Recent research published in the journal Frontiers in Physiologyexamines the effect of electronic cigarette vapors on two types of white blood cell. The findings suggest that the compounds that give e-cigarettes their flavor are toxic, with some flavors being worse than others.
Nicotine-free liquids in e-cigarettes may be quite toxic, according to new research.
Despite the fact that electronic cigarettes (e-cigarettes) help some people to quit smokingconventional ones, the devices contain many other non-nicotine chemicals, the health effects of which are still being investigated.
Here at Medical News Today, we’ve been trying to keep you updated on all the latest scientific discoveries when it comes to unraveling the complex effects of using e-cigarettes, or “vaping.”
For example, a couple of studies that we reported on suggested that e-cigarettes may have adverse cardiovascular effects, and that they may slow down heart rate.
That said, some of these studies are either observational — and thus unable to explain causality — or performed in mice.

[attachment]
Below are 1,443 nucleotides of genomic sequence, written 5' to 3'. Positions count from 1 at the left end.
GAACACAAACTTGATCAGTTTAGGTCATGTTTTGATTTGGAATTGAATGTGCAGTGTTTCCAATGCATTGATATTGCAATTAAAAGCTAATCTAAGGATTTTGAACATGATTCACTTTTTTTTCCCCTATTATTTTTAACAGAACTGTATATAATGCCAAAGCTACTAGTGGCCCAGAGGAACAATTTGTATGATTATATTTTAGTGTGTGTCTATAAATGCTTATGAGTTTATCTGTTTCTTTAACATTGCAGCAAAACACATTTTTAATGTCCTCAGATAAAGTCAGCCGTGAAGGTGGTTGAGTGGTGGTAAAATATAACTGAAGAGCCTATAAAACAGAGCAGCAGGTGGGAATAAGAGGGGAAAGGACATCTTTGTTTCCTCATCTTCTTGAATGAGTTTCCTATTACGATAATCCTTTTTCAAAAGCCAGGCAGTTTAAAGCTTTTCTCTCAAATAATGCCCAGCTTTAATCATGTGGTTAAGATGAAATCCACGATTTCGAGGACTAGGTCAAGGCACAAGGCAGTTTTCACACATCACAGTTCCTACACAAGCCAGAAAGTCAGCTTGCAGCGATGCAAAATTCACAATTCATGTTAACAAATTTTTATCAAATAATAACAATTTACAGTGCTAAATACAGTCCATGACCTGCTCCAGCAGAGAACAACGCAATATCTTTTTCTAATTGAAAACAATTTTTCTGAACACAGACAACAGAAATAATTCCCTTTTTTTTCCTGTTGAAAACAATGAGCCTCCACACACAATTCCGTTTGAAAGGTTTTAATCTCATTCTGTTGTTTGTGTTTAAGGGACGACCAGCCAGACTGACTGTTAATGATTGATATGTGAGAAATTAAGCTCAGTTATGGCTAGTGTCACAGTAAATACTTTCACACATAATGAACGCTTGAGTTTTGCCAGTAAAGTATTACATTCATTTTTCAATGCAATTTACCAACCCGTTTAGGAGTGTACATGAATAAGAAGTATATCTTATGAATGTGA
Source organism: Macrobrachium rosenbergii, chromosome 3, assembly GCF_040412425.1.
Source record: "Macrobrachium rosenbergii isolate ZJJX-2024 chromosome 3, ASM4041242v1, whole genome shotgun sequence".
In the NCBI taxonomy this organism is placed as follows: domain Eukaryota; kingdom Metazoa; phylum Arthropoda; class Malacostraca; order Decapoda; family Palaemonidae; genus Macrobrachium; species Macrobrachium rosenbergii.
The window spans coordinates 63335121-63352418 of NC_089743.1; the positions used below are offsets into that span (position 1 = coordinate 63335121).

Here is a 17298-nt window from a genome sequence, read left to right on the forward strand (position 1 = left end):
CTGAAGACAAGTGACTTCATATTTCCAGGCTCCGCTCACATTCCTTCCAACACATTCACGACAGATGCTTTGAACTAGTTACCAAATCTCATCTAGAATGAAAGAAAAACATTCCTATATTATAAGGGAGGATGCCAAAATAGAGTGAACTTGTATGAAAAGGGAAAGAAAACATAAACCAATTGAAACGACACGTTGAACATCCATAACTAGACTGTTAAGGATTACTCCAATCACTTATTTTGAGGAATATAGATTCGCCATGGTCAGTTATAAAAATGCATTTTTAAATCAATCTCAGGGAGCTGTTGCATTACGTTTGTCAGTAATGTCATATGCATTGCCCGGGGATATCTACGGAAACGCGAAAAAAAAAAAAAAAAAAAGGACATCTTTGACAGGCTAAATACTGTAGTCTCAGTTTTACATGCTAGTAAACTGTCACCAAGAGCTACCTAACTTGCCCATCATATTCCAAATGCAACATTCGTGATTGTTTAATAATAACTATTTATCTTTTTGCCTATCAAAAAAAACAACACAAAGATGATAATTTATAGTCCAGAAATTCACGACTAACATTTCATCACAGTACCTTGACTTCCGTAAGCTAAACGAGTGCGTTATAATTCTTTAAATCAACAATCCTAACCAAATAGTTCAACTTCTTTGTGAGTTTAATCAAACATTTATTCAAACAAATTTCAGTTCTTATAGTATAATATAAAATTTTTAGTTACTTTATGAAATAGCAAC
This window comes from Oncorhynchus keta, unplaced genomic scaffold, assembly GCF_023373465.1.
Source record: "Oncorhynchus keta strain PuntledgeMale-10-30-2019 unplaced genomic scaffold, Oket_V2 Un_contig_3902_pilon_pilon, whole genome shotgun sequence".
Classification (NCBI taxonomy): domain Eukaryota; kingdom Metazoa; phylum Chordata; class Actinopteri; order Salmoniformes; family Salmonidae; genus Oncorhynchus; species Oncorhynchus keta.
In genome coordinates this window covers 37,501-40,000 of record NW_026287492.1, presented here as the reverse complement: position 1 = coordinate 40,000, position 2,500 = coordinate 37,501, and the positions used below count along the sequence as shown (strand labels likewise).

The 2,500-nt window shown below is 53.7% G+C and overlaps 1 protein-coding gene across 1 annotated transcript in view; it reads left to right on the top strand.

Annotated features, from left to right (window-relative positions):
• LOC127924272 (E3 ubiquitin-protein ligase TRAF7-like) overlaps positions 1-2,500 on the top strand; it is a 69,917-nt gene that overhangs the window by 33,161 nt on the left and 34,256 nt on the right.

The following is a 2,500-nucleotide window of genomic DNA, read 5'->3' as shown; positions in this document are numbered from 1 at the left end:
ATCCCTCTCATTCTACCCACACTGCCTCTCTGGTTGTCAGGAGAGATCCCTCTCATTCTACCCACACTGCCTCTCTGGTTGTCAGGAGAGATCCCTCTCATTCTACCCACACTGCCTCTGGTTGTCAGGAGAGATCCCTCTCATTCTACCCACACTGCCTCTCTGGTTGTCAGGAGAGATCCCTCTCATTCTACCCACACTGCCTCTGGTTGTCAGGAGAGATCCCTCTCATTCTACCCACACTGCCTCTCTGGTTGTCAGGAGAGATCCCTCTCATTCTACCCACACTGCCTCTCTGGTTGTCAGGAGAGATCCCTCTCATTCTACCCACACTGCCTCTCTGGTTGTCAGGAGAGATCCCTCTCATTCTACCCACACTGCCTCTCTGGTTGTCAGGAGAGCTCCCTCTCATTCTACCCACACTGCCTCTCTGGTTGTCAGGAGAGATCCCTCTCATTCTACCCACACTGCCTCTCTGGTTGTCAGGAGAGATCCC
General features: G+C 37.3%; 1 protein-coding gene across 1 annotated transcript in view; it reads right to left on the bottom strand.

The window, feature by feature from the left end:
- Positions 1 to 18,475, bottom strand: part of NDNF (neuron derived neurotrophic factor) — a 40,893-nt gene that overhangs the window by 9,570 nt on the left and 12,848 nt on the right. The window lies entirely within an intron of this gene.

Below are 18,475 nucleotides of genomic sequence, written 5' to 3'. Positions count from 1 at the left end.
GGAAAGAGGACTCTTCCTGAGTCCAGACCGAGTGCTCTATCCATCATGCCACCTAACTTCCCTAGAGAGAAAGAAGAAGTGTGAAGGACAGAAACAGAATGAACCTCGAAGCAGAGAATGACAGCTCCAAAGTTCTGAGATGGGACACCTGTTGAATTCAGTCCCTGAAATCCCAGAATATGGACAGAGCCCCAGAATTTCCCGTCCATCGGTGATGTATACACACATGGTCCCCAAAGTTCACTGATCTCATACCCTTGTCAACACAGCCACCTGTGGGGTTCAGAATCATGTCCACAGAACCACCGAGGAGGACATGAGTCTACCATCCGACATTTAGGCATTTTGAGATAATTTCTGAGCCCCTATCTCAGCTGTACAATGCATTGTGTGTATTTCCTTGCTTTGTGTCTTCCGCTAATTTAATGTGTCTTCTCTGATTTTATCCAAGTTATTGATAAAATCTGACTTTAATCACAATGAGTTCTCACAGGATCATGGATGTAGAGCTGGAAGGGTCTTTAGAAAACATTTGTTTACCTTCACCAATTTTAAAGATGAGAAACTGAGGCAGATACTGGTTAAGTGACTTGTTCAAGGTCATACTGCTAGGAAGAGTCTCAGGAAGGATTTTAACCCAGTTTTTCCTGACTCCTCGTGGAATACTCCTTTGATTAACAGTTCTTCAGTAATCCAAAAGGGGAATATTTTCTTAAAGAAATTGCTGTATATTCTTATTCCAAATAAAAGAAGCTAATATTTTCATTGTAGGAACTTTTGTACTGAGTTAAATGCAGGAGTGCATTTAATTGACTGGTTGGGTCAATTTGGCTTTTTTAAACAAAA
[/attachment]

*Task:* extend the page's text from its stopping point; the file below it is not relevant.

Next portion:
New research, however, takes things to the laboratory. Scientists at the University of Rochester Medical Center in New York set out to test the hypothesis that vaping e-cigarettes that do not contain nicotine would be less harmful than conventional cigarettes.
To this end, the researchers — who were led by senior author Dr. Irfan Rahman — focused on “the immuno-toxicological and the oxidative stress effects by these e-cigarette flavoring chemicals on two types of human monocytic cell lines.”
Oxidative stress is a process in which oxygen radicals are produced in excess, resulting in a series of damaging effects, including increased toxicity, damage to our DNA, or even cancer.
Monocytes are a type of white blood cell that play a critical role in our immune response toinflammation. Therefore, the results of the new study are key for our understanding of the relationship between e-cigarettes and our immune system.